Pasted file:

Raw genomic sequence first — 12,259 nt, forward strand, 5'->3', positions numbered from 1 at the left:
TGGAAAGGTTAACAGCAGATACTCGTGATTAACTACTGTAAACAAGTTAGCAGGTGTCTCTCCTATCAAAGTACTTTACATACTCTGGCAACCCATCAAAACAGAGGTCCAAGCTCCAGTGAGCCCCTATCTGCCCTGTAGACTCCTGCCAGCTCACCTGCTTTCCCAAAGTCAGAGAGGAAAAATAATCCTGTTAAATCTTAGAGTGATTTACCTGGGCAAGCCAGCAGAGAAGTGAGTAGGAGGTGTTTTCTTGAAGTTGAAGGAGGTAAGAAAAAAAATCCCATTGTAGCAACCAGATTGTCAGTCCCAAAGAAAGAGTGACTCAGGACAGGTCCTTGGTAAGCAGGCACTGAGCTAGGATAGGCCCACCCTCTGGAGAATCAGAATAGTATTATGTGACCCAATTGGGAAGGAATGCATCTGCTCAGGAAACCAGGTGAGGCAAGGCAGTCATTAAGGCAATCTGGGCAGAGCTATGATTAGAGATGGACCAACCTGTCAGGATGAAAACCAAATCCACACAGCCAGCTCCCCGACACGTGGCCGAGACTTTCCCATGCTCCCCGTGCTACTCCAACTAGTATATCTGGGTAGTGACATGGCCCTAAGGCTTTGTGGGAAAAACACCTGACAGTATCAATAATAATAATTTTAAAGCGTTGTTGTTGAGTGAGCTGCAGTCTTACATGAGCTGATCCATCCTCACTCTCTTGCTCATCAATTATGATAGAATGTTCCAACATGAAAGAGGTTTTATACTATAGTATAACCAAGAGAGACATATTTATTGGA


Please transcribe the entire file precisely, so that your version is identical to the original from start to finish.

Raw genomic sequence first — 12,259 nt, forward strand, 5'->3', positions numbered from 1 at the left:
TGGAAAGGTTAACAGCAGATACTCGTGATTAACTACTGTAAACAAGTTAGCAGGTGTCTCTCCTATCAAAGTACTTTACATACTCTGGCAACCCATCAAAACAGAGGTCCAAGCTCCAGTGAGCCCCTATCTGCCCTGTAGACTCCTGCCAGCTCACCTGCTTTCCCAAAGTCAGAGAGGAAAAATAATCCTGTTAAATCTTAGAGTGATTTACCTGGGCAAGCCAGCAGAGAAGTGAGTAGGAGGTGTTTTCTTGAAGTTGAAGGAGGTAAGAAAAAAAATCCCATTGTAGCAACCAGATTGTCAGTCCCAAAGAAAGAGTGACTCAGGACAGGTCCTTGGTAAGCAGGCACTGAGCTAGGATAGGCCCACCCTCTGGAGAATCAGAATAGTATTATGTGACCCAATTGGGAAGGAATGCATCTGCTCAGGAAACCAGGTGAGGCAAGGCAGTCATTAAGGCAATCTGGGCAGAGCTATGATTAGAGATGGACCAACCTGTCAGGATGAAAACCAAATCCACACAGCCAGCTCCCCGACACGTGGCCGAGACTTTCCCATGCTCCCCGTGCTACTCCAACTAGTATATCTGGGTAGTGACATGGCCCTAAGGCTTTGTGGGAAAAACACCTGACAGTATCAATAATAATAATTTTAAAGCGTTGTTGTTGAGTGAGCTGCAGTCTTACATGAGCTGATCCATCCTCACTCTCTTGCTCATCAATTATGATAGAATGTTCCAACATGAAAGAGGTTTTATACTATAGTATAACCAAGAGAGACATATTTATTGGA